- TP Documentation is to be prepared annually
- New TP Audit Framework has been released with increased penalty rates
- CbyC Rules are applicable for companies with consolidated revenue of more than RM3 billion
- Changes in Form C disclosure items for related party transactions and interest expenses paid to related companies
This is a summary of the Transfer Pricing Requirements in Malaysia.
TP Guidelines (“TPG”)
The 2012 TPG superseded the Guidelines previously issued in year 2003, and was intended to provide detailed guidance to taxpayers on how to comply with the requirements of the law under Section140A of Income Tax Act 1967 and the TP Rules 2012. The 2012 TPG is applicable to:
- Controlled transactions between associated persons, where at least one party is assessable or chargeable to tax in Malaysia; and
- Applies to both cross-border transactions and domestic related party transactions. The TPG need not be applied to domestic controlled transactions if it can be proven that any TP adjustments will not alter the total tax payable by both parties.
The 2012 TPG was updated on 15 July 2017 with one new chapter on Commodity Transactions (Chapter X) and an updated version of three existing chapters as follows:
- Chapter II – The Arm’s Length Principle
- Chapter VIII – Intangibles
- Chapter XI – Documentation
The guidelines reinforces that companies involved in related party transactions in Malaysia must prepare a TP documentation for the relevant year of assessment.
- Companies with gross income more than RM25 million, and the total amount of related party
transactions more than RM15 million; OR
- Companies with financial assistance by related parties more than RM50 million.
Companies who fall below this threshold may opt to prepare a limited scope TP documentation instead of a full scope TP documentation. A full scope report may consists of the following:
a) Organizational structure
b) Nature of business/industry and market conditions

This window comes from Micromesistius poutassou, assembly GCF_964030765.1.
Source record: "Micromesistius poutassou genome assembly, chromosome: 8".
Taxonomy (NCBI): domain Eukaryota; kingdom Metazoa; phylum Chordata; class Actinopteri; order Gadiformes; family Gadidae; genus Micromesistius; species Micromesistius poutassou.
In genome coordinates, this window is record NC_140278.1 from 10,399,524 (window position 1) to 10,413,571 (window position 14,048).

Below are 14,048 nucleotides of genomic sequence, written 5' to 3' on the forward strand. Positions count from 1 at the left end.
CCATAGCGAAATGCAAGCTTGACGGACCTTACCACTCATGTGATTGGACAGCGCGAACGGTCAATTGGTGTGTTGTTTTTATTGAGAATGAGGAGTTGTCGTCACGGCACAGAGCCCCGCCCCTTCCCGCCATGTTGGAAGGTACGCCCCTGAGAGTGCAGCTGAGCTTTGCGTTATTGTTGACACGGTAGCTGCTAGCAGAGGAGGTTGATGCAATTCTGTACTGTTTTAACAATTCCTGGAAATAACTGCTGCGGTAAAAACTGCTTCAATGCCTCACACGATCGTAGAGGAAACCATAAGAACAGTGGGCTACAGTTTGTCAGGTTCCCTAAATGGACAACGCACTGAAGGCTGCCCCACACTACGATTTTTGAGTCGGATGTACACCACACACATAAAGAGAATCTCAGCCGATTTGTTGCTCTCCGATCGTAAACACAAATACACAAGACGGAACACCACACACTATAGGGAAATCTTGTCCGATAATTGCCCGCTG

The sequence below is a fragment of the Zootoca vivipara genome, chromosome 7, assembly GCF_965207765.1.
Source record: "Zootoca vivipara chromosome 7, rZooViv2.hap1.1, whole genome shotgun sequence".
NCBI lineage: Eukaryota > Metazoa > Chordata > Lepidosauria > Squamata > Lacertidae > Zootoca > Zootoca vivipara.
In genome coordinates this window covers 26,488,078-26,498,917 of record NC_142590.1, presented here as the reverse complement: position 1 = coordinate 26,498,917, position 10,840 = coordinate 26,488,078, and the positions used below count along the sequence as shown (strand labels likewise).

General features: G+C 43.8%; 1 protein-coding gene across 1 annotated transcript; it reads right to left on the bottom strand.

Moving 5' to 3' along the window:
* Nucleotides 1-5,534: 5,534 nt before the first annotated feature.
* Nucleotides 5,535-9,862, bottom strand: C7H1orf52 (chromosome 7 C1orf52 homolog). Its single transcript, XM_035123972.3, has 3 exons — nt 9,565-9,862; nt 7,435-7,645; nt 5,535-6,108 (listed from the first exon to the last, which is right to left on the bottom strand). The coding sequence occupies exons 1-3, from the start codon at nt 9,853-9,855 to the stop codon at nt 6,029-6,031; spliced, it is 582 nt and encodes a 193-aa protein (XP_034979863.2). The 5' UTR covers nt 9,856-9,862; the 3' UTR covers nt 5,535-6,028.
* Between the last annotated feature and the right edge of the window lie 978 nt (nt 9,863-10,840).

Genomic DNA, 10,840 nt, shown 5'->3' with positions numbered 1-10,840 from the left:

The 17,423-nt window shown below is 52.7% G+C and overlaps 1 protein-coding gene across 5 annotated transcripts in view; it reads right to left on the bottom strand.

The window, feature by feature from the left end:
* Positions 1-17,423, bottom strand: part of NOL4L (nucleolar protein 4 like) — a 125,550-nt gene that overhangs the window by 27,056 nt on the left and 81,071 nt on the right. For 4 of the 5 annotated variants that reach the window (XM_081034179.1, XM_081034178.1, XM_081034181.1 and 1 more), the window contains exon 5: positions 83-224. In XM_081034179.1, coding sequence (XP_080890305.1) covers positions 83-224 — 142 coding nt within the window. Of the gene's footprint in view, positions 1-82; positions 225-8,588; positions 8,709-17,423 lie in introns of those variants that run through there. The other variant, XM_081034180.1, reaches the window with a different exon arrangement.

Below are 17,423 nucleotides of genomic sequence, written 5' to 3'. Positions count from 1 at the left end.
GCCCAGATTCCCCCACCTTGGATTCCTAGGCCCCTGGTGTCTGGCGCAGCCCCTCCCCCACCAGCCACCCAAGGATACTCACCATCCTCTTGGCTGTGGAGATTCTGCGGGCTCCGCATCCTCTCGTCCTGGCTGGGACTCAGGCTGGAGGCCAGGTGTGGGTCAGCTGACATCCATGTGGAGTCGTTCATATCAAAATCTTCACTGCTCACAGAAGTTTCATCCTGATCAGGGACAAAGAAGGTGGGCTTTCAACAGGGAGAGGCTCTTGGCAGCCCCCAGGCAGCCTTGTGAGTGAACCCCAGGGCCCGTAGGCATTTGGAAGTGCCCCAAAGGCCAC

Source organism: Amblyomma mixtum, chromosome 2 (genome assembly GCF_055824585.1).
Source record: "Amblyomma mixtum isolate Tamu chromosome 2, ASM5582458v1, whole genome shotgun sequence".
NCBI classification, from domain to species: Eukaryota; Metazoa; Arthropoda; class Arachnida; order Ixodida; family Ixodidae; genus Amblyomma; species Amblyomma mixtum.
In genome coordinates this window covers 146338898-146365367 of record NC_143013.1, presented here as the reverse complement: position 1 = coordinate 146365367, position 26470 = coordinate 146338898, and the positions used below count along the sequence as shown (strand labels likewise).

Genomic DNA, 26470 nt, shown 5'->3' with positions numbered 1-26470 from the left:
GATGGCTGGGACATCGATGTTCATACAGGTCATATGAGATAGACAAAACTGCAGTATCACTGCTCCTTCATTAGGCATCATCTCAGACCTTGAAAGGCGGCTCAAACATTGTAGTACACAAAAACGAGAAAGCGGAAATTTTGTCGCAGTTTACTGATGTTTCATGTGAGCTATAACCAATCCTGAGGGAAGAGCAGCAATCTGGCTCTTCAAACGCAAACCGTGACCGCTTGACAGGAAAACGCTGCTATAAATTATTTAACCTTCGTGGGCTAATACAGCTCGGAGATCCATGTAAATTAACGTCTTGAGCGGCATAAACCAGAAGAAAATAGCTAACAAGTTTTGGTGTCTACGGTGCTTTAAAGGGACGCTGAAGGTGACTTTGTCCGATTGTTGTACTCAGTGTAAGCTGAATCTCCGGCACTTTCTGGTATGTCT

c) Controlled transactions
d) Pricing policies
e) Assumption, strategies and information regarding factors that influenced the setting of pricing policies
f) Comparability, functional and risk analysis
g) Selection of the transfer pricing method
h) Application of the transfer pricing method
i) Financial information
j) Other relevant/supporting documents
A simplified TP documentation consists of items (a), (c) and (d) above. Taxpayer is allowed to apply any method other than the five methods described in the TPG provided it results in arm’s length outcomes. While the TP documentation has to be prepared, it does not need to be submitted unless requested by the tax authorities.
TP Audit Framework 2019
For Companies who fail to comply, penalties will be imposed under subsection 113(2) of Income Tax Act 1967 and the TP Audit Framework 2019, released on 15 December 2019 to replace the 2013 version. The rates from the framework are as follows, divided between normal cases and voluntary disclosure cases (“VD”):
|Understatement or omission of income||100%||100%|
|Taxpayer did not prepare TP documentation||50%||N/A|
|Taxpayer has prepared and submitted the TP documentation with the VD but not in accordance to the requirements;
Taxpayer has prepared a comprehensive and good quality TP documentation but failed to submit within 30 days upon request